I thought of titling this post “Howl if You Love Jesus,” although Cristina’s Eisenberg’s in depth survey of the effect of keystone predators on a wide variety of ecosystems, makes no mention of Jesus or of any religion. The Wolf’s Tooth: Keystone Predators, Trophic Cascades, and Biodiversity is all about food webs. And I found myself thinking of Jesus saying to his disciples: Take, eat this is my body. If you think of the earth as the body of Christ, then all its members are important: the predator, the prey, the trees, the grasses, the birds, insects, fish, the forests, the rivers, the seas, and all their myriad forms of life.
A scientist with a poet’s command of language, Cristina Eisenberg writes with precision and passion. Her own ongoing research focuses on wolves as keystone predators, what happens to various landscapes when wolves return in sufficient numbers to drive a trophic cascade. Wolves affect herbivores, for example elk, not only by limiting their numbers but also by causing them to be vigilant, thus changing their browsing patterns. When herbivores no longer over-browse, young trees can grow to maturity. When the forest and other plants are renewed, songbirds, butterflies, reptiles and amphibians return. Forested river banks hold their soil, preventing erosion and contributing to the health of rivers. The herbivore population also benefits, having a more reliable and renewable food source. Wolves are called keystone predators, because their presence or absence has a radical effect on a whole complex eco-system. When a system is healthy, biodiversity flourishes.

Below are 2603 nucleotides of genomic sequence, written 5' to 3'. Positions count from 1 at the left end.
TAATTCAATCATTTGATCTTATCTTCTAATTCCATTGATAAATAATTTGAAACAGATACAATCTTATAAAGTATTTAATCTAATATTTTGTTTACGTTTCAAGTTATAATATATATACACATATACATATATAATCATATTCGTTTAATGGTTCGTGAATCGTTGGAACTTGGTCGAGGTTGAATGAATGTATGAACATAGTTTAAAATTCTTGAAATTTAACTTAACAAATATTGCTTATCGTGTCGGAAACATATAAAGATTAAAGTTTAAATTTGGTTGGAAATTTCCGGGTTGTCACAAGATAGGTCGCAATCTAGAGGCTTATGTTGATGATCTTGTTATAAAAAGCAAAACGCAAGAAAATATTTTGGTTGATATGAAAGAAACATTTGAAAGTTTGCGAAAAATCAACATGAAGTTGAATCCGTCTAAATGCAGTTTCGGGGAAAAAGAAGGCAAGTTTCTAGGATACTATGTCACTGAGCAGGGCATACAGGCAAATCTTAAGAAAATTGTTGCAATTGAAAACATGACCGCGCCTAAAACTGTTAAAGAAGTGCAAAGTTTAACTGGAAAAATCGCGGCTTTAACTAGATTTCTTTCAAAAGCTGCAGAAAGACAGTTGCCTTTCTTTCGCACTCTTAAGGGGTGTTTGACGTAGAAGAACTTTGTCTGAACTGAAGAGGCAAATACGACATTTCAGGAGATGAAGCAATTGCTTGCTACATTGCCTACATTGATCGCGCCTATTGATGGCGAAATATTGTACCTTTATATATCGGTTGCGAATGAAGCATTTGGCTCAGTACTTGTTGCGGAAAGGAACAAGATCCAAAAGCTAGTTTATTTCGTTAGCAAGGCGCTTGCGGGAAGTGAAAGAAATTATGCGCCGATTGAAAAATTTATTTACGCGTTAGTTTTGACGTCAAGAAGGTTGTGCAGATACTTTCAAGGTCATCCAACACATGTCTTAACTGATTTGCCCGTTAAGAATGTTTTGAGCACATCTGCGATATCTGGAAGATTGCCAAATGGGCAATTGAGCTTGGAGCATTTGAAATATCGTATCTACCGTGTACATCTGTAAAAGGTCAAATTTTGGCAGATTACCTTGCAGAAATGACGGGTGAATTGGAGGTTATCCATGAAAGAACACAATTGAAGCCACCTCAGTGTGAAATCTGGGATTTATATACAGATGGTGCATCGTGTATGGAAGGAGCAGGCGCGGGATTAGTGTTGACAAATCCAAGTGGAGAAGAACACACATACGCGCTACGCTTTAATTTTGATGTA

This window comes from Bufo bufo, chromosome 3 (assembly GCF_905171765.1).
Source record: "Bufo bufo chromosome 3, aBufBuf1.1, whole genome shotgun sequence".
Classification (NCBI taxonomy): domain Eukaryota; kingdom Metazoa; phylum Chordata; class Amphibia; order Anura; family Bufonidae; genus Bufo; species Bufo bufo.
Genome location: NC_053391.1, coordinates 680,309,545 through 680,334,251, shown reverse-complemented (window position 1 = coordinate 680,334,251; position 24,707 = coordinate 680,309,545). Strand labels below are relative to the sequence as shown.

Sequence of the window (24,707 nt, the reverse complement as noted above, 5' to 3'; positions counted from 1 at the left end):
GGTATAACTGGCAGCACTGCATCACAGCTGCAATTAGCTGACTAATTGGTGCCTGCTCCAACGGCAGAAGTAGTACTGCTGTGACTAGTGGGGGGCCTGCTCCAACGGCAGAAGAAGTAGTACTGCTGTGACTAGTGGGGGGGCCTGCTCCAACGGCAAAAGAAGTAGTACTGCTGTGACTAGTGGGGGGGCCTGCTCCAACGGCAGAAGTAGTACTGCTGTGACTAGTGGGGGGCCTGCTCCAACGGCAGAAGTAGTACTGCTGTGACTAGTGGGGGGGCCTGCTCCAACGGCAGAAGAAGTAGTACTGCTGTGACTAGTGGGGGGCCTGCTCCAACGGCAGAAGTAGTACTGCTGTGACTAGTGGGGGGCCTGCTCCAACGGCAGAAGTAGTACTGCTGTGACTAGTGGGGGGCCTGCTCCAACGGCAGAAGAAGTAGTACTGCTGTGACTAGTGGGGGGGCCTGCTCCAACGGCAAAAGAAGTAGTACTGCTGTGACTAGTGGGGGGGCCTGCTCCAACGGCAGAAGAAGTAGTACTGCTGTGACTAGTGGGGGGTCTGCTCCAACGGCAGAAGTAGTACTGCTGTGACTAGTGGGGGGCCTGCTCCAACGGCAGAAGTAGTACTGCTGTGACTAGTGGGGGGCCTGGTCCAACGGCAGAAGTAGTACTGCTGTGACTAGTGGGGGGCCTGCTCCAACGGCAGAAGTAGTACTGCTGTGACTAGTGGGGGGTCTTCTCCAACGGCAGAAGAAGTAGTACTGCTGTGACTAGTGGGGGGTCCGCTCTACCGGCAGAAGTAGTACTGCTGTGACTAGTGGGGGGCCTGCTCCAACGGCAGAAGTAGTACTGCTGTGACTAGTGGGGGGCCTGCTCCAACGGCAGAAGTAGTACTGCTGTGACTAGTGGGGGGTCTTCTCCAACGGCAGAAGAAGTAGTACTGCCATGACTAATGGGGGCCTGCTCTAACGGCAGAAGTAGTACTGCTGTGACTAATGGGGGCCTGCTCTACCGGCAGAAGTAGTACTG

In Part One: Web of Life, Eisenberg takes her reader on a breathtaking, sometimes heartbreaking tour of the planet from the Gulf of Maine to the Amazonian rain forests, the tropical coral reefs to old growth forests of the Northwest as well as rivers, lakes, and wetlands. At each stop she introduces us to the work of fellow scientists who are studying these ecosystems and the effects of disrupted food webs. As someone with no science background at all, I found the wealth of information not only accessible but riveting.
Part Two: Mending the Web surveys public policies and projects, both private and public, where keystone predators have returned or are being reintroduced. In this section Eisenberg also ponders the place of the human being, how to balance human uses of land and resources with the need to preserve wildness for our own health and the health of the whole planet. When too many species become extinct or compromised our own survival as a species is at stake, as we are being sharply reminded with the oil spill now threatening life in the marshes of Louisiana.
In order to survive in the wild where she works, Eisenberg herself has had to find her place, and learn to understand the language of wolves, grizzlies, and cougars and to defer to them when appropriate. As a species, we seem to have taken umbrage at the very idea of other predators who threaten us and our livelihoods. We have demonized them and many of us still seek to destroy them. In doing so, we have, perhaps unknowingly, perhaps with the best of intentions, caused harm to this sacred, beloved body of which we are all members.
Eisenberg quotes pioneer ecologist Aldo Leopold:
“One of the penalties of an ecological education is that one lives alone in a world of wounds. Much of the damage inflicted on land is quite invisible to the layman.”
Eisenberg’s powerful, beautifully written book, already in its second printing, has the potential to open many people’s eyes, minds, and hearts.